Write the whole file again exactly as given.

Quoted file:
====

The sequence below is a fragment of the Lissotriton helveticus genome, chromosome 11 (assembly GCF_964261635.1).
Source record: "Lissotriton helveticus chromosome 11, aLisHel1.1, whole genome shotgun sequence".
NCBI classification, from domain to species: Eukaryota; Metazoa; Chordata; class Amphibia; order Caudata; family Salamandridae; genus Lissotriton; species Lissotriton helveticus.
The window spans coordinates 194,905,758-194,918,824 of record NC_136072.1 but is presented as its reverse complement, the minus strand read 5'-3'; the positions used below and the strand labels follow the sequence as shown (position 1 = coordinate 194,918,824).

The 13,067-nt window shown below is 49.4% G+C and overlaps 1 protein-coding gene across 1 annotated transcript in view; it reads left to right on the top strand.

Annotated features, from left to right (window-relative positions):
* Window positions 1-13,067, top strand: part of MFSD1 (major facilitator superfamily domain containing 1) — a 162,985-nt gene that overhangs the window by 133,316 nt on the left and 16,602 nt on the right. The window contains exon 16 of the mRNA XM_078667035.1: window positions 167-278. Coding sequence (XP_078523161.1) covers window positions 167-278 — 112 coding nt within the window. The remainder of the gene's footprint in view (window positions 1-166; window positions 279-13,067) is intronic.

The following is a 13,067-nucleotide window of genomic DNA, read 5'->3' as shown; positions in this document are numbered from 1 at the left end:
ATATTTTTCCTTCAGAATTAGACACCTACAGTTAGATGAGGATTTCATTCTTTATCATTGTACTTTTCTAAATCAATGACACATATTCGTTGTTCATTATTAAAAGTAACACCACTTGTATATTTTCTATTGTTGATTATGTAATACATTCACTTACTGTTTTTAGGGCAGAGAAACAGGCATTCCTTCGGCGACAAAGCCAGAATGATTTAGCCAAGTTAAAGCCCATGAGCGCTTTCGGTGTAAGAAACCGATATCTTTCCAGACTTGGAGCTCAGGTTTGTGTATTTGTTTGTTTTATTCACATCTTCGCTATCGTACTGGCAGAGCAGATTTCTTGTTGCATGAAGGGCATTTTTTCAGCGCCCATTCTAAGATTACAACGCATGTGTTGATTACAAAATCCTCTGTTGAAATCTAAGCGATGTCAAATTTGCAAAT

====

The sequence below is a fragment of the Lissotriton helveticus genome, chromosome 11 (assembly GCF_964261635.1).
Source record: "Lissotriton helveticus chromosome 11, aLisHel1.1, whole genome shotgun sequence".
NCBI classification, from domain to species: Eukaryota; Metazoa; Chordata; class Amphibia; order Caudata; family Salamandridae; genus Lissotriton; species Lissotriton helveticus.
The window spans coordinates 194,905,758-194,918,824 of record NC_136072.1 but is presented as its reverse complement, the minus strand read 5'-3'; the positions used below and the strand labels follow the sequence as shown (position 1 = coordinate 194,918,824).

The 13,067-nt window shown below is 49.4% G+C and overlaps 1 protein-coding gene across 1 annotated transcript in view; it reads left to right on the top strand.

Annotated features, from left to right (window-relative positions):
* Window positions 1-13,067, top strand: part of MFSD1 (major facilitator superfamily domain containing 1) — a 162,985-nt gene that overhangs the window by 133,316 nt on the left and 16,602 nt on the right. The window contains exon 16 of the mRNA XM_078667035.1: window positions 167-278. Coding sequence (XP_078523161.1) covers window positions 167-278 — 112 coding nt within the window. The remainder of the gene's footprint in view (window positions 1-166; window positions 279-13,067) is intronic.

The following is a 13,067-nucleotide window of genomic DNA, read 5'->3' as shown; positions in this document are numbered from 1 at the left end:
ATATTTTTCCTTCAGAATTAGACACCTACAGTTAGATGAGGATTTCATTCTTTATCATTGTACTTTTCTAAATCAATGACACATATTCGTTGTTCATTATTAAAAGTAACACCACTTGTATATTTTCTATTGTTGATTATGTAATACATTCACTTACTGTTTTTAGGGCAGAGAAACAGGCATTCCTTCGGCGACAAAGCCAGAATGATTTAGCCAAGTTAAAGCCCATGAGCGCTTTCGGTGTAAGAAACCGATATCTTTCCAGACTTGGAGCTCAGGTTTGTGTATTTGTTTGTTTTATTCACATCTTCGCTATCGTACTGGCAGAGCAGATTTCTTGTTGCATGAAGGGCATTTTTTCAGCGCCCATTCTAAGATTACAACGCATGTGTTGATTACAAAATCCTCTGTTGAAATCTAAGCGATGTCAAATTTGCAAAT